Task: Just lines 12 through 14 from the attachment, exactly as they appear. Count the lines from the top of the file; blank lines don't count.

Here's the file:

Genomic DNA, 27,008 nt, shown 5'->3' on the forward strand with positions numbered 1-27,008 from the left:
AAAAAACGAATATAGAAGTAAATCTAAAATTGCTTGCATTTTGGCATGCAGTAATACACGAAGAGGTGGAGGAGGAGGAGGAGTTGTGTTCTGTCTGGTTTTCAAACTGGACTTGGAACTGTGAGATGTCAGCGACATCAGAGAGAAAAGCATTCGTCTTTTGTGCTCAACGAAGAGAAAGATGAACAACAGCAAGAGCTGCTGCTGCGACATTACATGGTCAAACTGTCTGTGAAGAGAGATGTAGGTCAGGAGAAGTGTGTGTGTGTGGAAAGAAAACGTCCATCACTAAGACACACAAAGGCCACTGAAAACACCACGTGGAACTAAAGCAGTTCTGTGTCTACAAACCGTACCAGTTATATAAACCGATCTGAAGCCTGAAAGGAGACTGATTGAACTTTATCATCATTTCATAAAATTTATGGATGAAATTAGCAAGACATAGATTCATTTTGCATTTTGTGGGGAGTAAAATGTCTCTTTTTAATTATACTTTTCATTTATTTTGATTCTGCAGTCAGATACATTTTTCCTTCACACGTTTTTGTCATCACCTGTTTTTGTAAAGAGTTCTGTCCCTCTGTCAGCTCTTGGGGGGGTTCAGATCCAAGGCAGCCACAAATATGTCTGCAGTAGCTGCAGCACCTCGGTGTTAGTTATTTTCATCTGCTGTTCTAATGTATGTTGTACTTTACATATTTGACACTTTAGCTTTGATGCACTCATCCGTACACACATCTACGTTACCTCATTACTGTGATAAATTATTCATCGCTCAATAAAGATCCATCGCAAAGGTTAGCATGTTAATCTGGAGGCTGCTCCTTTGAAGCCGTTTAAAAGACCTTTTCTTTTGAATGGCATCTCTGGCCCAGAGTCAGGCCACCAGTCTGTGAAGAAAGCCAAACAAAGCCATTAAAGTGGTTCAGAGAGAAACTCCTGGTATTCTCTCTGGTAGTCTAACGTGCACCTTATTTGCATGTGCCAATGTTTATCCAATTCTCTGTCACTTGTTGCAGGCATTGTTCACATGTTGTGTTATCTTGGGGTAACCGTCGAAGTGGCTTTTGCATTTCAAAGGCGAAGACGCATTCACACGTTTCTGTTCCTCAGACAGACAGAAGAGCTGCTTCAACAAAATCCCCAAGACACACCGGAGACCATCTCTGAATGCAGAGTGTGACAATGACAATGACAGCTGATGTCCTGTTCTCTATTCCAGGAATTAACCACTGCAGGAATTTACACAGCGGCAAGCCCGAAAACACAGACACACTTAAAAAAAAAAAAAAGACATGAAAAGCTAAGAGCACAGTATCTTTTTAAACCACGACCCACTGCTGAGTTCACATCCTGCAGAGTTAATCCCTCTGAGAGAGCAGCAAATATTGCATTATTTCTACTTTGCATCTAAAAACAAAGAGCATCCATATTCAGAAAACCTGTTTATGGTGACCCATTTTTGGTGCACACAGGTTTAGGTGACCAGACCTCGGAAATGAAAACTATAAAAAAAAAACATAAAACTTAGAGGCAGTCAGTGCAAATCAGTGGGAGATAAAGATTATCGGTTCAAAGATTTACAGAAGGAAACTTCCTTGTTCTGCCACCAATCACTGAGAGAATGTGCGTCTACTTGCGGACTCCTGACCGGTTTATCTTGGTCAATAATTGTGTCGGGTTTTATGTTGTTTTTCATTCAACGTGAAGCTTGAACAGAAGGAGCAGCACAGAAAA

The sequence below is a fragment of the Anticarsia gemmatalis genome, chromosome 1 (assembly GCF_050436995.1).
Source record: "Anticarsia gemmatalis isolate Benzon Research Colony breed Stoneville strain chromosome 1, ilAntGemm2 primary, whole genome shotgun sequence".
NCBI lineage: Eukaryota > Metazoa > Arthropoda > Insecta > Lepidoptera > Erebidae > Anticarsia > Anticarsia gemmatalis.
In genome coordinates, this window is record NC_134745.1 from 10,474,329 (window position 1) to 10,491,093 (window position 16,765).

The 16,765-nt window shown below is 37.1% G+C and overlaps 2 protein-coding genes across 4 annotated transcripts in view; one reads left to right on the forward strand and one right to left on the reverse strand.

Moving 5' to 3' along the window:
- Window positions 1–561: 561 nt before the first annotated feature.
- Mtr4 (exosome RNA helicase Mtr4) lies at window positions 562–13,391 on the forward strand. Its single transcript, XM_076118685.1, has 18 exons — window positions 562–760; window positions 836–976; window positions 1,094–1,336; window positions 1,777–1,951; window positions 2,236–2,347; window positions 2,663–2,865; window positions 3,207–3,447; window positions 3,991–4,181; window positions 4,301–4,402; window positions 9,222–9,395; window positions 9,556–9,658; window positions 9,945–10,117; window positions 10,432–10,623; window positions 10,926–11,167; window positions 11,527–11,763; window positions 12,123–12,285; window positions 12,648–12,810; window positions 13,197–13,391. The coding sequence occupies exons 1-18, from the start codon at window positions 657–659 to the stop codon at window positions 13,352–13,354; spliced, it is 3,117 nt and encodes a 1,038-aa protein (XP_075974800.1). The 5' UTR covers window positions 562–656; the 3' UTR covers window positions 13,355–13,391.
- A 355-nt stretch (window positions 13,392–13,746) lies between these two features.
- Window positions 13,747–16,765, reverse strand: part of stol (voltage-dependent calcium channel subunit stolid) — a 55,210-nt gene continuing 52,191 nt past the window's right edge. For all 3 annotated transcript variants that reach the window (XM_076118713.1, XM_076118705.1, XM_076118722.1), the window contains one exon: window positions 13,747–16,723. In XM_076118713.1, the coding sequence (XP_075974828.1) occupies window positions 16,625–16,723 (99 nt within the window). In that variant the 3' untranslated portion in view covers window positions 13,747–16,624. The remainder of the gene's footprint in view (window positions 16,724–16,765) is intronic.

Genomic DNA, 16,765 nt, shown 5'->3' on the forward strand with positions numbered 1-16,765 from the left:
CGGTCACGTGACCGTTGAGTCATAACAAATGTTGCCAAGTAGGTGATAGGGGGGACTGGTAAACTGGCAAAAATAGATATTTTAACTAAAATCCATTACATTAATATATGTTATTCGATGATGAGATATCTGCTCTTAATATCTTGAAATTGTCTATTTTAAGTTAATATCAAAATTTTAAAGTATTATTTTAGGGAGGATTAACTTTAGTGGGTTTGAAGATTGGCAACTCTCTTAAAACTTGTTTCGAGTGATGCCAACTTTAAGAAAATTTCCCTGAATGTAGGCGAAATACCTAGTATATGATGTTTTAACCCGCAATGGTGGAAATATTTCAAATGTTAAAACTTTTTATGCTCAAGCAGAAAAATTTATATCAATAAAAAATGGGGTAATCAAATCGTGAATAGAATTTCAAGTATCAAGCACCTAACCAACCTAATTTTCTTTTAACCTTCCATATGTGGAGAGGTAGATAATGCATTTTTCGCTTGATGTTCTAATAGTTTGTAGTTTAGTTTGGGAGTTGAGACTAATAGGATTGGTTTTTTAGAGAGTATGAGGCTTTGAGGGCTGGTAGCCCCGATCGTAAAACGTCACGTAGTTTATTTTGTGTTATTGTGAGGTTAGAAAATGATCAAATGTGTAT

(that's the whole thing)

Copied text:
- Window positions 13,747–16,765, reverse strand: part of stol (voltage-dependent calcium channel subunit stolid) — a 55,210-nt gene continuing 52,191 nt past the window's right edge. For all 3 annotated transcript variants that reach the window (XM_076118713.1, XM_076118705.1, XM_076118722.1), the window contains one exon: window positions 13,747–16,723. In XM_076118713.1, the coding sequence (XP_075974828.1) occupies window positions 16,625–16,723 (99 nt within the window). In that variant the 3' untranslated portion in view covers window positions 13,747–16,624. The remainder of the gene's footprint in view (window positions 16,724–16,765) is intronic.

Genomic DNA, 16,765 nt, shown 5'->3' on the forward strand with positions numbered 1-16,765 from the left:
CGGTCACGTGACCGTTGAGTCATAACAAATGTTGCCAAGTAGGTGATAGGGGGGACTGGTAAACTGGCAAAAATAGATATTTTAACTAAAATCCATTACATTAATATATGTTATTCGATGATGAGATATCTGCTCTTAATATCTTGAAATTGTCTATTTTAAGTTAATATCAAAATTTTAAAGTATTATTTTAGGGAGGATTAACTTTAGTGGGTTTGAAGATTGGCAACTCTCTTAAAACTTGTTTCGAGTGATGCCAACTTTAAGAAAATTTCCCTGAATGTAGGCGAAATACCTAGTATATGATGTTTTAACCCGCAATGGTGGAAATATTTCAAATGTTAAAACTTTTTATGCTCAAGCAGAAAAATTTATATCAATAAAAAATGGGGTAATCAAATCGTGAATAGAATTTCAAGTATCAAGCACCTAACCAACCTAATTTTCTTTTAACCTTCCATATGTGGAGAGGTAGATAATGCATTTTTCGCTTGATGTTCTAATAGTTTGTAGTTTAGTTTGGGAGTTGAGACTAATAGGATTGGTTTTTTAGAGAGTATGAGGCTTTGAGGGCTGGTAGCCCCGATCGTAAAACGTCACGTAGTTTATTTTGTGTTATTGTGAGGTTAGAAAATGATCAAATGTGTAT